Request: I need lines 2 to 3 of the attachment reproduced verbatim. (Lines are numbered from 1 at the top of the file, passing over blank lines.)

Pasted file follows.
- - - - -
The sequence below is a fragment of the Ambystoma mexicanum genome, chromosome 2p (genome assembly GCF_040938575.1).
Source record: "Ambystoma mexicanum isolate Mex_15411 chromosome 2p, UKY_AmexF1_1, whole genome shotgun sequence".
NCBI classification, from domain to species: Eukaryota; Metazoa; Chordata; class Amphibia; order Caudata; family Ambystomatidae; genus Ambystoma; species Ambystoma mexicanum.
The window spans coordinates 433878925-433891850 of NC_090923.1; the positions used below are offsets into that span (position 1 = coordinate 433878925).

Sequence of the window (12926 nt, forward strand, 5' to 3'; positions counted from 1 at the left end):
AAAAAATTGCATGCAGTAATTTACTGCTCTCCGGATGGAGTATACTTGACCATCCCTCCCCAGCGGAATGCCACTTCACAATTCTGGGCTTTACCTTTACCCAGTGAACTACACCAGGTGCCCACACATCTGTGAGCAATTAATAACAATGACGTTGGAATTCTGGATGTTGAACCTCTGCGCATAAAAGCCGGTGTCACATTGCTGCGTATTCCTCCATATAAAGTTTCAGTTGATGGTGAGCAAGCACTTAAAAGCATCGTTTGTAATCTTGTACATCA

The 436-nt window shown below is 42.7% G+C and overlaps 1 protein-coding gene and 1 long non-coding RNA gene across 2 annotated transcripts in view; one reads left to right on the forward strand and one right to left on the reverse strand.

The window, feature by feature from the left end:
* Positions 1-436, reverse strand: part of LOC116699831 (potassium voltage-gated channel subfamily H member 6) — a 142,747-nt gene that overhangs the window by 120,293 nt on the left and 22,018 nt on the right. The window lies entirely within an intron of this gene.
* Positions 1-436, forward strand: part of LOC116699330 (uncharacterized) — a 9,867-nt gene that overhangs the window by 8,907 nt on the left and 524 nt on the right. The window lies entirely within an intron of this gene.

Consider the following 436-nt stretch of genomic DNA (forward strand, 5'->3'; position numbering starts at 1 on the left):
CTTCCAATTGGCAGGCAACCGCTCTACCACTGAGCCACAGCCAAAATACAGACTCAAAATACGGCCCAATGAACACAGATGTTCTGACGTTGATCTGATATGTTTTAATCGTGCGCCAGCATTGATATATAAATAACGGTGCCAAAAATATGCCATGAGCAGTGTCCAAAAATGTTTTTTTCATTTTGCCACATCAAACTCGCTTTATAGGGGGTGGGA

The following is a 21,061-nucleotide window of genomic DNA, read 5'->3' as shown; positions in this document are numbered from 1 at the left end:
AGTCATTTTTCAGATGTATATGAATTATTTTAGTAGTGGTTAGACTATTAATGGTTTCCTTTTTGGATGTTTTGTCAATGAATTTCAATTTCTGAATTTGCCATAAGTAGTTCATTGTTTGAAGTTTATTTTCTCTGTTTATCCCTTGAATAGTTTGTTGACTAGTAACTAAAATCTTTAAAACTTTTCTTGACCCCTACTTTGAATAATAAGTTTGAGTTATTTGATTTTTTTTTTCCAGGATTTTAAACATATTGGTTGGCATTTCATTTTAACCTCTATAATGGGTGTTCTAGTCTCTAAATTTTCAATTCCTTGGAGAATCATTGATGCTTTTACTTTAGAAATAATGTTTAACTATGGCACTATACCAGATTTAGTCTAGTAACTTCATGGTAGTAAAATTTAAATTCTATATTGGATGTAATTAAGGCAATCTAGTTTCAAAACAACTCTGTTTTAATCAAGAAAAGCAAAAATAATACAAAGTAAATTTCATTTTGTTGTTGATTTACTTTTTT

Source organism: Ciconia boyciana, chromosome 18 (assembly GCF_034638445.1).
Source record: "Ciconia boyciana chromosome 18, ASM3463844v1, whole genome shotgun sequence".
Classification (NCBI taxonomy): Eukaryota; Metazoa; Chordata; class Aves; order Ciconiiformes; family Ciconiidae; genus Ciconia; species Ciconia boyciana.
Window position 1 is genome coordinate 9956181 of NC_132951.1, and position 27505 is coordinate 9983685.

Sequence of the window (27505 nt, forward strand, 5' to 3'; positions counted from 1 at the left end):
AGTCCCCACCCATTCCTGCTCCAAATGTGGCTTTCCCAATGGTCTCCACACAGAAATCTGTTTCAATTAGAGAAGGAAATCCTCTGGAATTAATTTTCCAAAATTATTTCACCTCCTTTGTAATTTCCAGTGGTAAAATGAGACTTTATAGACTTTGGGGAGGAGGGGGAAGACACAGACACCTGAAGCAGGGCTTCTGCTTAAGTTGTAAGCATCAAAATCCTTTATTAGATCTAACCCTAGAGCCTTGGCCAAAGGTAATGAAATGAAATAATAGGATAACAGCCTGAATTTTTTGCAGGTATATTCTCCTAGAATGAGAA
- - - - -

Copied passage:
Source record: "Ambystoma mexicanum isolate Mex_15411 chromosome 2p, UKY_AmexF1_1, whole genome shotgun sequence".
NCBI classification, from domain to species: Eukaryota; Metazoa; Chordata; class Amphibia; order Caudata; family Ambystomatidae; genus Ambystoma; species Ambystoma mexicanum.